There is a lot of “Tiger Claw” kind of Kung Fu going on that looks absolutely insane, but Lau totally sells it as director, fight choreographer, and co-star, playing Old Nephew Yu. In fact, he takes over the big climatic match-up with Yu Yung-sheng, which is likely to produce mixed emotions in fans. As much as we want to see Kara Hui settle accounts, there is something satisfying about watching the grey-haired veteran throw down with authority.

Within the Shaw Brothers filmography, Auntie is also notable for addressing issues of evolving gender roles and the culture clash between modernized and westernized Hong Kongers and traditional country residents. It has all kinds of energy but the gags tend towards the shticky side of the spectrum (Gordon Liu wearing a blond Musketeer wig? Yes, it’s in there). My Young Auntie is definitely recommended for Kara Hui and Shaw Brothers fans, but King Hu’s Shaw-produced Come Drink with Me is even more entertaining and visually impressive. For your Shaw Brothers fix, My Young Auntie screens this Saturday (8/19) and Come Drink with Me screens Sunday (8/20), as part of Old School Kung Fu 2017 at the Metrograph.

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Tuesday, August 15, 2017

The Adventurers: Andy Lau Steals His Way Across Europe

Evidently, French prisons are so hot at rehabilitation either. To be fair, this Hong Kong jewel thief was primed for recidivism. He was caught stealing part of the priceless “Gaia” three-piece necklace set. To find the villain who betrayed him, he will need the other two pieces. He will also commit crimes against the English language, but his French copper nemesis sounds nearly as awkward in Stephen Fung’s breezy The Adventurers (trailer here), which opens this Friday in New York.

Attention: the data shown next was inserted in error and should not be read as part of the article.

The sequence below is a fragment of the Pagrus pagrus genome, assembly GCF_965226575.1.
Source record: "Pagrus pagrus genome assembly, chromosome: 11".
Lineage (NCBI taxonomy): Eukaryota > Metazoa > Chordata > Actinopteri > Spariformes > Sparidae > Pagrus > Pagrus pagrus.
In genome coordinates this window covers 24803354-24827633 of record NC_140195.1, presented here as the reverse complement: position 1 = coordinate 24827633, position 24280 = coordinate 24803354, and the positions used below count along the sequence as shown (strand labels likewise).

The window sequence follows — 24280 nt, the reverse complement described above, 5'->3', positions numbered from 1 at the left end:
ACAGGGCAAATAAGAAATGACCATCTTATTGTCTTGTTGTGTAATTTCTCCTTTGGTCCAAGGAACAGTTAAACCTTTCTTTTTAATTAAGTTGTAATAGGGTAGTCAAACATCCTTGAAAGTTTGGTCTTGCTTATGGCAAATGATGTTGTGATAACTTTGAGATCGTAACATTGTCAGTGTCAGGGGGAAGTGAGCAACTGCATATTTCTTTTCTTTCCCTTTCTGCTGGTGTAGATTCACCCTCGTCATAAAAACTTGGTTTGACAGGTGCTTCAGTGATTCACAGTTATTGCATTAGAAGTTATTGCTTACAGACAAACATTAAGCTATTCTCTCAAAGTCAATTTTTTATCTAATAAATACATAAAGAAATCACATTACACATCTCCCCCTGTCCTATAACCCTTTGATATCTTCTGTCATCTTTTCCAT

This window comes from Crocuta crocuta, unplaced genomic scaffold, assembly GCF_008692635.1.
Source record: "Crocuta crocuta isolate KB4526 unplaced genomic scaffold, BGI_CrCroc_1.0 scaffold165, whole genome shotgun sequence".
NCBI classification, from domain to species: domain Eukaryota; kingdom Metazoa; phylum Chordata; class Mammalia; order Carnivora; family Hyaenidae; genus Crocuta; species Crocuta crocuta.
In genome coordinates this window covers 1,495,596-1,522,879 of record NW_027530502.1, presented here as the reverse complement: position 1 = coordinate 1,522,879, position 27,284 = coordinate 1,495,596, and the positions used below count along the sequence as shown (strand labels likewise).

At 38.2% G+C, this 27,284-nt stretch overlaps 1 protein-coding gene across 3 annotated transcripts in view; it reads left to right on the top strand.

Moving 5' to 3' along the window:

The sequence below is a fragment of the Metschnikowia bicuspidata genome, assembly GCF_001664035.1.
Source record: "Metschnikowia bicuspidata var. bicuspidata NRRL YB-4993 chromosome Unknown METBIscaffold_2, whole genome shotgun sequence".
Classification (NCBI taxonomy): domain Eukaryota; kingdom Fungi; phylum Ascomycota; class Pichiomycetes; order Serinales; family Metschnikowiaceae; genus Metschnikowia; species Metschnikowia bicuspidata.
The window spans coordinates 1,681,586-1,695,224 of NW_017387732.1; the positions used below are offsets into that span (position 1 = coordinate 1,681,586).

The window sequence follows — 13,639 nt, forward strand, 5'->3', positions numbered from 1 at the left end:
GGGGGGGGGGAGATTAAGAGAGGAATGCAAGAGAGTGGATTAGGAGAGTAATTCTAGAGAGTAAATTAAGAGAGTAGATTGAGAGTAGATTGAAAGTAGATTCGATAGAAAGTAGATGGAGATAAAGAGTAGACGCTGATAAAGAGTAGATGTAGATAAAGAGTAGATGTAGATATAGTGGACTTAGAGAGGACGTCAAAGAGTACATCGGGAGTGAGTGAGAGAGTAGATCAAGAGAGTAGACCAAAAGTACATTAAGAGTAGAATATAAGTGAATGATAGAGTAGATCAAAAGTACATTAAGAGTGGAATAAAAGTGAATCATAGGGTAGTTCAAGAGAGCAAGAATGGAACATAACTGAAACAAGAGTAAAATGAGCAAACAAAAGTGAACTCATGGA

Dan Zhang is an old school Thomas Crowne kind of jewel thief, who was planning on going straight after the big score that sent him up the river. With a few loyal accomplices and “Red” Ye, a hotshot new recruit, Zhang plans to take the other two pieces of Gaia. The first outstanding component-piece has been put up for charity auction in Paris by Tingting, a Chinese celebrity animal lover. Ironically, Red will whip up the animal rights protestors against her, over her alleged fur wardrobe, to cover-up the caper unfolding.

That will be the easy heist, even though it is in Bissette’s backyard. The hard one will be the third piece of Gaia, nestled in a vault within a castle outside Prague, owned by a nouveau riche Chinese oligarch. His security is state-of-tomorrow’s-art, but Zhang has Red. However, Bissette also has his own surprise ally, Amber Li, the art expert who authenticated the original fateful piece of Gaia, who happened to be engaged to Zhang at the time. Unaware of his true profession, she also felt slightly betrayed by the events that transpired.

Despite the fractured syntax, The Adventurers is cheerful throwback to old fashioned caper movies. Yes, there are all kinds of double- and triple-crosses going on, but it is still a genuinely low stress affair. It is all about exotic locales (Paris, Prague, Kiev), cat burglar stunts and gizmos, and a ridiculously attractive cast (Andy Lau, Shu Qi, Zhang Jingchu, You Tianyi, and probably Tony Yo-ning Yang counts too), plus bonus character actors Jean Reno and Eric Tsang.

If you enjoy watching Raffles-like characters shimmying across ledges and illuminating motion sensor-lasers, then The Adventurers is your cup of General Foods International Coffee. As Zhang, Lau has his on-screen charm cranked up to eleven. Shu Qi enjoys playing against type as the mercenary femme fatale Red, but Zhang Jingchu might actually outshine everyone as the sensitive but cerebral Li. Of course, Reno and Tsang do their thing as Det. Bissette and Zhang’s “uncle” fence, King Kong.